By Rick Ritter

BALTIMORE (WJZ) — It’s something that flew under the radar for years: The conditions of workplaces for artists in Baltimore.

After a massive fire ripped through an Oakland, California, warehouse, killing more than 30 people, Baltimore City Mayor Catherine Pugh knew something had to be done locally. A year after after the deadliest fire in Oakland’s history, Baltimore is finding artists new spaces and new homes.

“We want the art community to feel more than welcome,” Pugh said.

Following the Oakland incident, Pugh formed a “Safe Art Space” task force. Pugh discussed the task’s force’s findings and announced recommendations for the city at a news conference Wednesday.

“It took an incident like that for us to take a hard look at our DIY spaces in our arts community,” says Franklin McNeil Jr., task force co-chair. t

The recommendations were highlighted by the possibility of turning vacant city schools into art spaces.

“We should not be leaving buildings empty in communities, because I think that’s what creates the fear among those that live in the city the most,” Push said.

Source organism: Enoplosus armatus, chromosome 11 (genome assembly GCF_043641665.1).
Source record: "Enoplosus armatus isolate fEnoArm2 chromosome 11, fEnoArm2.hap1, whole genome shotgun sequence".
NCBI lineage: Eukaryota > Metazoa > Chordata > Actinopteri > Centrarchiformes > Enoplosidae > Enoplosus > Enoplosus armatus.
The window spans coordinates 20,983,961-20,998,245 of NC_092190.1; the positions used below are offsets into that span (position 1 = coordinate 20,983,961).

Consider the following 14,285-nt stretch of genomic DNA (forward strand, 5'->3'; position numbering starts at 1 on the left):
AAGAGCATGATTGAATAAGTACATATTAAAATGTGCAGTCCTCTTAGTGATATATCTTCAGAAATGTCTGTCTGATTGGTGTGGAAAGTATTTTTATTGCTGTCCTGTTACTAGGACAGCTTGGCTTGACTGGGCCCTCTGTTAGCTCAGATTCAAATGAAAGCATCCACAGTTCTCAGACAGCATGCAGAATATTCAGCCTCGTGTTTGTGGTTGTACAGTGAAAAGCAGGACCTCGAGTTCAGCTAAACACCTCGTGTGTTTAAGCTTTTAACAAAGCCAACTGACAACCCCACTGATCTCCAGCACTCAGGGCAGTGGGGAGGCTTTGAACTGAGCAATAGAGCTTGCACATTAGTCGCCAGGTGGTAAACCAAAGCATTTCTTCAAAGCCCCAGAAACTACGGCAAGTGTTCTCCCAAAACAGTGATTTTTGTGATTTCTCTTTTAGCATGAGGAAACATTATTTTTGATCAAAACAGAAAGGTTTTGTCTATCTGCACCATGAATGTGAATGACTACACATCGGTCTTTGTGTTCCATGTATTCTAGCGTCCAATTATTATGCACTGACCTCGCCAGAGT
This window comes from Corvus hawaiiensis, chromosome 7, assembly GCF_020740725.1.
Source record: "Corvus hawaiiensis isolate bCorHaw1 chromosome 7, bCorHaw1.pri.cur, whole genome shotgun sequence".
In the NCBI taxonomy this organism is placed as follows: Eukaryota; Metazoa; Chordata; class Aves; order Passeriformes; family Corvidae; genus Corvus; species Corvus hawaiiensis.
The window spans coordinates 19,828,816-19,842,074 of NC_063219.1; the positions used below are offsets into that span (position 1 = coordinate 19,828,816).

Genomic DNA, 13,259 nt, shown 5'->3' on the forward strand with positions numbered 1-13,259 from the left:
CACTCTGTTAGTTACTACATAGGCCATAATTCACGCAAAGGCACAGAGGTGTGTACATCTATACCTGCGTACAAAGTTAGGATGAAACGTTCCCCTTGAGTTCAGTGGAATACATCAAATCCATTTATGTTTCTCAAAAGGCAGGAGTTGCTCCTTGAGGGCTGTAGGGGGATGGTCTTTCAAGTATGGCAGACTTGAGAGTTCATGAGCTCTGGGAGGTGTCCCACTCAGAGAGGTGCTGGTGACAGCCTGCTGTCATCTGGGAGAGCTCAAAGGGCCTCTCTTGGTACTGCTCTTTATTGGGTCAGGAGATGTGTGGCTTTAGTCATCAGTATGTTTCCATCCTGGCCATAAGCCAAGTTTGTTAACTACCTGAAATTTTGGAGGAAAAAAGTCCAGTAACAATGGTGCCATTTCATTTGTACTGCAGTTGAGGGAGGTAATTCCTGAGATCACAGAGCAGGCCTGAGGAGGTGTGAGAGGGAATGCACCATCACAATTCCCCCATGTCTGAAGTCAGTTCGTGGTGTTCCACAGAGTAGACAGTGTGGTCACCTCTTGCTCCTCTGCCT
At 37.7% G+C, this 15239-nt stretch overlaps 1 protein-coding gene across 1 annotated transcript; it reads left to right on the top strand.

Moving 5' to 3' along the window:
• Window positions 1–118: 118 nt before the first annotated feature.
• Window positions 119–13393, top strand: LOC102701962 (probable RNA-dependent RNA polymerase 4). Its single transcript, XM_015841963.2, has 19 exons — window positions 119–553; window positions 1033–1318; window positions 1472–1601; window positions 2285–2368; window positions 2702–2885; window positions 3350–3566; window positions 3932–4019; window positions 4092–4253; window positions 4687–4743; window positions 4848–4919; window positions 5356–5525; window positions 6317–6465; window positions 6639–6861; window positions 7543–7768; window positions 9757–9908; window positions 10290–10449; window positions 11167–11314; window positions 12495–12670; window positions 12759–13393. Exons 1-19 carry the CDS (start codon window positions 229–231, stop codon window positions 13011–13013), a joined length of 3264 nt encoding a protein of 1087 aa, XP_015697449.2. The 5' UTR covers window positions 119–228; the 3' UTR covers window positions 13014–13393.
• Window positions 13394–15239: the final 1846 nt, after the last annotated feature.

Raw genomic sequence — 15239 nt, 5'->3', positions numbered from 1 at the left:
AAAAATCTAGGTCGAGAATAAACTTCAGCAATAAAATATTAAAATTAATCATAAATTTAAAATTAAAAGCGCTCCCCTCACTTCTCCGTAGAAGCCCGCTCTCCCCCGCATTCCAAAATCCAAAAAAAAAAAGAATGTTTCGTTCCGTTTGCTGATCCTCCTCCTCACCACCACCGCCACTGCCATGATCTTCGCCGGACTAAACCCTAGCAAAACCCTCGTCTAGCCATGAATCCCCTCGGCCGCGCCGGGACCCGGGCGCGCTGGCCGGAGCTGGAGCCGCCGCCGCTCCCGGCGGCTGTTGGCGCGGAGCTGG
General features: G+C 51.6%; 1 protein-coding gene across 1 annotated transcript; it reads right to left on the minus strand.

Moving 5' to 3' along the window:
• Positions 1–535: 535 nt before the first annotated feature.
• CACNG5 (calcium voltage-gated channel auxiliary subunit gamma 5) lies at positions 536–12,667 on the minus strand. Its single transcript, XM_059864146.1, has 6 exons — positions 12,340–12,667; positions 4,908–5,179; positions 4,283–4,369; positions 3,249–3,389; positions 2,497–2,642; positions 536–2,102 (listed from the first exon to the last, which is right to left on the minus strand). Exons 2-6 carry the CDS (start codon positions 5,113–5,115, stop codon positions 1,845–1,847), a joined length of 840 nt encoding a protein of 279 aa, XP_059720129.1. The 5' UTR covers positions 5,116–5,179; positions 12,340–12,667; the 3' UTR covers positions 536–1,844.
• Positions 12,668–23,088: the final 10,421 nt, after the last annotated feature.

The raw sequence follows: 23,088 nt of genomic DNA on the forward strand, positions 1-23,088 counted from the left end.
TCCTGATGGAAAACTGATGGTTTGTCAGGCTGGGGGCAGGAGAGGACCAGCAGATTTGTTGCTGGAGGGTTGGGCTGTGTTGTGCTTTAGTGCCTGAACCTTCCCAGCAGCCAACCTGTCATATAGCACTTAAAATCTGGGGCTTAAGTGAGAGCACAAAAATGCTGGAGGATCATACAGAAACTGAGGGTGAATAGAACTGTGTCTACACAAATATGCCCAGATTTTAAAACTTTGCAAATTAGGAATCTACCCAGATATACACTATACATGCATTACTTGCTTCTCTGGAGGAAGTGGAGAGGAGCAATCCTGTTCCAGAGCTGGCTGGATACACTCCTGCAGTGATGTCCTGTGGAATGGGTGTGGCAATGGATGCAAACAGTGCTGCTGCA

The group’s recommendations also includes providing a technical assistance team, which would open the lines of communication to find out what spaces need and how to bring them up to code

“Technical assistance to artists and art spaces is probably the thing that came about most often and most strongly,” says Jon Laria, task force co-chair.

The push for a safer art community is an obvious sign that the city values artists, their work and what they bring to the table.

“They bring a certain economic value to the city and we want to make sure that we’re continuing to enhance and grow that community,” Pugh said.

The mayor and the task force were criticized for how long it took to make the recommendations public. Pugh says she still needs to conduct a thorough review.

The task force recommends identifying businesses, nonprofit organizations and lenders as potential sources of funding.

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